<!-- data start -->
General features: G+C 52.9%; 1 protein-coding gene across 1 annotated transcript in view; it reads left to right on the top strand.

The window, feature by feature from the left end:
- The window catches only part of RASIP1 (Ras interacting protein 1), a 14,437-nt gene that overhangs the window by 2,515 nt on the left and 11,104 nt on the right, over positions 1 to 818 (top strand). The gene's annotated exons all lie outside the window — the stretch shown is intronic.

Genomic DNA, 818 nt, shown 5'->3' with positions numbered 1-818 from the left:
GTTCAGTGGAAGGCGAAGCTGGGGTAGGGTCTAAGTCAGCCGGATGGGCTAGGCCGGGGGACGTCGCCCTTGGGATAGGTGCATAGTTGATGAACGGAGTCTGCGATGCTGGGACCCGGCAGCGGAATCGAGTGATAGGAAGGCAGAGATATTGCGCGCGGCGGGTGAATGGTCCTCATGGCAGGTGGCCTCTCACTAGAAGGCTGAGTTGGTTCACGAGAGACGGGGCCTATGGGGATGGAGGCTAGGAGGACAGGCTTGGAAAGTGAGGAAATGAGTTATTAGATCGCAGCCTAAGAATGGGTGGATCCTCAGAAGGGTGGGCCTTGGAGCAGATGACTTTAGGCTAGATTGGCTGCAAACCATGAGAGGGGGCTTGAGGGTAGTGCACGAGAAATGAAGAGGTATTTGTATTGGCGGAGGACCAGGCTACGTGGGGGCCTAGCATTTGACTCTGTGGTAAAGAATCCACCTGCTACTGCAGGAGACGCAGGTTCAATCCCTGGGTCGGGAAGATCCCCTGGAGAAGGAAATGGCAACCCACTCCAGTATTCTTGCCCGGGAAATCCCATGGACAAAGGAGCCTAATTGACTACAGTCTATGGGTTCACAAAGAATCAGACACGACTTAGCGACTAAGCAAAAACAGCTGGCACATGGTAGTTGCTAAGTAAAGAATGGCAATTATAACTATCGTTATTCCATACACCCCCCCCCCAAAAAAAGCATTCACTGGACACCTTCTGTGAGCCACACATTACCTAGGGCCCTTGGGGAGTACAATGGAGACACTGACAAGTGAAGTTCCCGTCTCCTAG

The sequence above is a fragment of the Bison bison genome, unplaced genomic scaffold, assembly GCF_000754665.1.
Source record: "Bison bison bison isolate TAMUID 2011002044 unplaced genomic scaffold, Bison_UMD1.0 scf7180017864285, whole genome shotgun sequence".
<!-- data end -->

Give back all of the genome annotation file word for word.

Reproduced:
General features: G+C 52.9%; 1 protein-coding gene across 1 annotated transcript in view; it reads left to right on the top strand.

The window, feature by feature from the left end:
- The window catches only part of RASIP1 (Ras interacting protein 1), a 14,437-nt gene that overhangs the window by 2,515 nt on the left and 11,104 nt on the right, over positions 1 to 818 (top strand). The gene's annotated exons all lie outside the window — the stretch shown is intronic.

Genomic DNA, 818 nt, shown 5'->3' with positions numbered 1-818 from the left:
GTTCAGTGGAAGGCGAAGCTGGGGTAGGGTCTAAGTCAGCCGGATGGGCTAGGCCGGGGGACGTCGCCCTTGGGATAGGTGCATAGTTGATGAACGGAGTCTGCGATGCTGGGACCCGGCAGCGGAATCGAGTGATAGGAAGGCAGAGATATTGCGCGCGGCGGGTGAATGGTCCTCATGGCAGGTGGCCTCTCACTAGAAGGCTGAGTTGGTTCACGAGAGACGGGGCCTATGGGGATGGAGGCTAGGAGGACAGGCTTGGAAAGTGAGGAAATGAGTTATTAGATCGCAGCCTAAGAATGGGTGGATCCTCAGAAGGGTGGGCCTTGGAGCAGATGACTTTAGGCTAGATTGGCTGCAAACCATGAGAGGGGGCTTGAGGGTAGTGCACGAGAAATGAAGAGGTATTTGTATTGGCGGAGGACCAGGCTACGTGGGGGCCTAGCATTTGACTCTGTGGTAAAGAATCCACCTGCTACTGCAGGAGACGCAGGTTCAATCCCTGGGTCGGGAAGATCCCCTGGAGAAGGAAATGGCAACCCACTCCAGTATTCTTGCCCGGGAAATCCCATGGACAAAGGAGCCTAATTGACTACAGTCTATGGGTTCACAAAGAATCAGACACGACTTAGCGACTAAGCAAAAACAGCTGGCACATGGTAGTTGCTAAGTAAAGAATGGCAATTATAACTATCGTTATTCCATACACCCCCCCCCCAAAAAAAGCATTCACTGGACACCTTCTGTGAGCCACACATTACCTAGGGCCCTTGGGGAGTACAATGGAGACACTGACAAGTGAAGTTCCCGTCTCCTAG

The sequence above is a fragment of the Bison bison genome, unplaced genomic scaffold, assembly GCF_000754665.1.
Source record: "Bison bison bison isolate TAMUID 2011002044 unplaced genomic scaffold, Bison_UMD1.0 scf7180017864285, whole genome shotgun sequence".